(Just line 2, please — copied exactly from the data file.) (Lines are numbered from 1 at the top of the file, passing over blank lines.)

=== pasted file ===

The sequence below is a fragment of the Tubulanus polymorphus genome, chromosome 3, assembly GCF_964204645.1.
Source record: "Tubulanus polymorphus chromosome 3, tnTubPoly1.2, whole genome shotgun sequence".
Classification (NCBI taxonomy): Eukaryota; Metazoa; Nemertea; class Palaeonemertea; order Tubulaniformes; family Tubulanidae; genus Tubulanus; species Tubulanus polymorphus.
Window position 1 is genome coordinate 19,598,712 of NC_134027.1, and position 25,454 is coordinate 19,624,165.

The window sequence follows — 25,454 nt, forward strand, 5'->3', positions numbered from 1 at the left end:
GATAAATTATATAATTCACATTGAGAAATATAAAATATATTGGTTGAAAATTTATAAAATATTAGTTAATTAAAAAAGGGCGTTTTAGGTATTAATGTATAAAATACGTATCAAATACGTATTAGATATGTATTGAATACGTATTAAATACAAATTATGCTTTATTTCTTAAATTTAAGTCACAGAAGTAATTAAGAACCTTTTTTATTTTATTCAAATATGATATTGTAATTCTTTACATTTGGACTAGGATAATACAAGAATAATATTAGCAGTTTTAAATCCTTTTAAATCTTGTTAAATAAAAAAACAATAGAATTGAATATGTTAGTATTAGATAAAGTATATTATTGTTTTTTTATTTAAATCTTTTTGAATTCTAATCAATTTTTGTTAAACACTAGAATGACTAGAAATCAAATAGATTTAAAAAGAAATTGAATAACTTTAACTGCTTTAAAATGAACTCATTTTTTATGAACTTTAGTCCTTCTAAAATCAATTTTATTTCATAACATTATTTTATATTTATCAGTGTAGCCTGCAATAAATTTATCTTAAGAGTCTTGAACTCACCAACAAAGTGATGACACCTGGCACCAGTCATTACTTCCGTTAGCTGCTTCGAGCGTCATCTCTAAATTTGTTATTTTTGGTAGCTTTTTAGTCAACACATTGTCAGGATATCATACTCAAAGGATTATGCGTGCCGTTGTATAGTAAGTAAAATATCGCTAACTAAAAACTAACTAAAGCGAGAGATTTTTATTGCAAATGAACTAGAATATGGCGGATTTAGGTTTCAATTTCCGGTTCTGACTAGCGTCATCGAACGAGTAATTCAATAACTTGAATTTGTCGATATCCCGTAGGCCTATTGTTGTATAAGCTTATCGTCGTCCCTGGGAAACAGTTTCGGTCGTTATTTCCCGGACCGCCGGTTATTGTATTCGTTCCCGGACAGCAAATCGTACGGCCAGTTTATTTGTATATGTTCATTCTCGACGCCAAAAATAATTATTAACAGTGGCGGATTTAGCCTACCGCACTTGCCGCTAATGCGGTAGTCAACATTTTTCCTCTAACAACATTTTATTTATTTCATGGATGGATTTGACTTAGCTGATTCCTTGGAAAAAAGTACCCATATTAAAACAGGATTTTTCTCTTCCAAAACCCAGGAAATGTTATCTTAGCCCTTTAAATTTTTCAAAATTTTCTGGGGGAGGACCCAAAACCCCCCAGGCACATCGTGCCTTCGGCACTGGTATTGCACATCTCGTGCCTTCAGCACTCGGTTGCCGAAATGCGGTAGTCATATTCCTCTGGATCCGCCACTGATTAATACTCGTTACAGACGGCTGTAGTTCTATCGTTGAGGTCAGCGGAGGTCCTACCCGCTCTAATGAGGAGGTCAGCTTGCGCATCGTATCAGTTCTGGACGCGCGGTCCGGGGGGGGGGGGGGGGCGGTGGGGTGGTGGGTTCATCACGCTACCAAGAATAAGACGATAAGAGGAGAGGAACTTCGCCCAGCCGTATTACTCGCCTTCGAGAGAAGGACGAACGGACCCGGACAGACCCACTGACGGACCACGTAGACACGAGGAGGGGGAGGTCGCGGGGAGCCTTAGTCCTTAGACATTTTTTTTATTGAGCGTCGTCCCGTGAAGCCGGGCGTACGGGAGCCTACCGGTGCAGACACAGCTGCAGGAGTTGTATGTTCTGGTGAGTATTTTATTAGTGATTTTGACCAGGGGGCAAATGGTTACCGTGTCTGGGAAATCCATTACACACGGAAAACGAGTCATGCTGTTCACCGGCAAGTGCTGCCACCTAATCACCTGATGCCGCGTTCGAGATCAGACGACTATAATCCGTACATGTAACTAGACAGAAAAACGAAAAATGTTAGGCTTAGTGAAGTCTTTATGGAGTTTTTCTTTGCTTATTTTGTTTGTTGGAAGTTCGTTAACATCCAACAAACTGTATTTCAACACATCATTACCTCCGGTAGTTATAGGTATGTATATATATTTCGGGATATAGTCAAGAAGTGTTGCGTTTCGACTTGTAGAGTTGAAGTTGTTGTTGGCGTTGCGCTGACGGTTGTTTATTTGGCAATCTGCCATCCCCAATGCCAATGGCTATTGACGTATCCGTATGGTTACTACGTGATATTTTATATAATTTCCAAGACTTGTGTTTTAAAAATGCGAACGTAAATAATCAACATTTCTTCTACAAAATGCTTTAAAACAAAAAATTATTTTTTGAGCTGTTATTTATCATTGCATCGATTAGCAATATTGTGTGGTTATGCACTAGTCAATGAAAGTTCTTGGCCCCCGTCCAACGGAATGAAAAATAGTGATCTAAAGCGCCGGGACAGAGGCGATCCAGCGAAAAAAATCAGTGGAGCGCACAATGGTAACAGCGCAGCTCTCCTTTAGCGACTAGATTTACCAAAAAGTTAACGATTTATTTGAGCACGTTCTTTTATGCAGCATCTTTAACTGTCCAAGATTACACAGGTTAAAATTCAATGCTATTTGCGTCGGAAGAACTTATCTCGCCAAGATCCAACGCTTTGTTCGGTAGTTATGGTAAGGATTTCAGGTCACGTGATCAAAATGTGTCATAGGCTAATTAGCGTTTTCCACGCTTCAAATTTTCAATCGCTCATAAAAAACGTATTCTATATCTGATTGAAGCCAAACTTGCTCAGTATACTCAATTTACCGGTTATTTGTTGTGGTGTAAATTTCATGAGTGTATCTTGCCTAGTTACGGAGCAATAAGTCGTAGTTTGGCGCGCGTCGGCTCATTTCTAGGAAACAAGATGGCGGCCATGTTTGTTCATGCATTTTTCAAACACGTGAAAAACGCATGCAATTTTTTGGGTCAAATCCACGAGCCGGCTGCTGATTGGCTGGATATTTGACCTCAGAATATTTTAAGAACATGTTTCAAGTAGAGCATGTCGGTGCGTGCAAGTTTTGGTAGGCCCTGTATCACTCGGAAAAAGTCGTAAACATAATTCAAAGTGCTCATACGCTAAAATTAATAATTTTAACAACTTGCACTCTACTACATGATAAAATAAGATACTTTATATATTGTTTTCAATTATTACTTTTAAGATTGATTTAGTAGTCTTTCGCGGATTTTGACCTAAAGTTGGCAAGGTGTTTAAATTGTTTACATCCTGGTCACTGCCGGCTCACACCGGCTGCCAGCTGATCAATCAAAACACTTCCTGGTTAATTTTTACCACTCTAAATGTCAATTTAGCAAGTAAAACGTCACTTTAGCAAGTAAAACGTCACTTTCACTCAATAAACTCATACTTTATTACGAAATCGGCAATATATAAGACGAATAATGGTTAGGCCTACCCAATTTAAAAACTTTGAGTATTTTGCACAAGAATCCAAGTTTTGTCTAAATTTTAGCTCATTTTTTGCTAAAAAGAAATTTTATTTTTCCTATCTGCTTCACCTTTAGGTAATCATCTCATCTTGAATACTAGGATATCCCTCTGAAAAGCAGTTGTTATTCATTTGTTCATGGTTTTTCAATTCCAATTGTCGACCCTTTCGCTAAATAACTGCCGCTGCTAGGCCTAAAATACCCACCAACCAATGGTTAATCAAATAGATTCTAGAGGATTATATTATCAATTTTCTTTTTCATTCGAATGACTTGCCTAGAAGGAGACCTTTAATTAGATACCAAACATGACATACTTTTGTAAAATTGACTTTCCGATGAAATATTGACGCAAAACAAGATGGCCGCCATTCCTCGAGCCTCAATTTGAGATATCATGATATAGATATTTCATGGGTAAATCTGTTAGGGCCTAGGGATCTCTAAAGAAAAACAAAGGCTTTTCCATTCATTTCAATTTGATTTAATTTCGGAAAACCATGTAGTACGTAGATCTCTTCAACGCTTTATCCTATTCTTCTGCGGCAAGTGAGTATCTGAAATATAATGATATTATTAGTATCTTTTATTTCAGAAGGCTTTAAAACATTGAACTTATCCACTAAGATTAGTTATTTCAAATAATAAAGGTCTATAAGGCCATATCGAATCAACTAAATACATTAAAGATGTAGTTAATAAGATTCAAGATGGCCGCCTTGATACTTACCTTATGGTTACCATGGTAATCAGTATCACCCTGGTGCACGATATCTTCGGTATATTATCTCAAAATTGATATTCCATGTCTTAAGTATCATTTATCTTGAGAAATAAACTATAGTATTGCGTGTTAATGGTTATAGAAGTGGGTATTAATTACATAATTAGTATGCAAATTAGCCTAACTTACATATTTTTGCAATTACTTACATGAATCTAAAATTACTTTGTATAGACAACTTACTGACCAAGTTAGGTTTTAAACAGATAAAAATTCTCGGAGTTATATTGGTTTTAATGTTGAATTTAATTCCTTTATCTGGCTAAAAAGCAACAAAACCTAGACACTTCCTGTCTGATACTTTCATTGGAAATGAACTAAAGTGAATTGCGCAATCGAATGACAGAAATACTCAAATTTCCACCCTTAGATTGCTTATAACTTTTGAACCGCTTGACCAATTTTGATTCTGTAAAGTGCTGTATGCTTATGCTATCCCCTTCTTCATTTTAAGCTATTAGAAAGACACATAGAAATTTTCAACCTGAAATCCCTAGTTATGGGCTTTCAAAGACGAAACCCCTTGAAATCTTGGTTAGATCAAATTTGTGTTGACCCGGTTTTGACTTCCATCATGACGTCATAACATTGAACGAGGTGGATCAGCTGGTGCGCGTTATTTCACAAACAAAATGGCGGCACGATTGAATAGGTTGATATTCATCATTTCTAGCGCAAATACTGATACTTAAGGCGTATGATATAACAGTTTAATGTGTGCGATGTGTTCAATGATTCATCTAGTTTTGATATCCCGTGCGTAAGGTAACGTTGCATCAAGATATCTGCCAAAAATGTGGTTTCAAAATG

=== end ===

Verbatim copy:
Source record: "Tubulanus polymorphus chromosome 3, tnTubPoly1.2, whole genome shotgun sequence".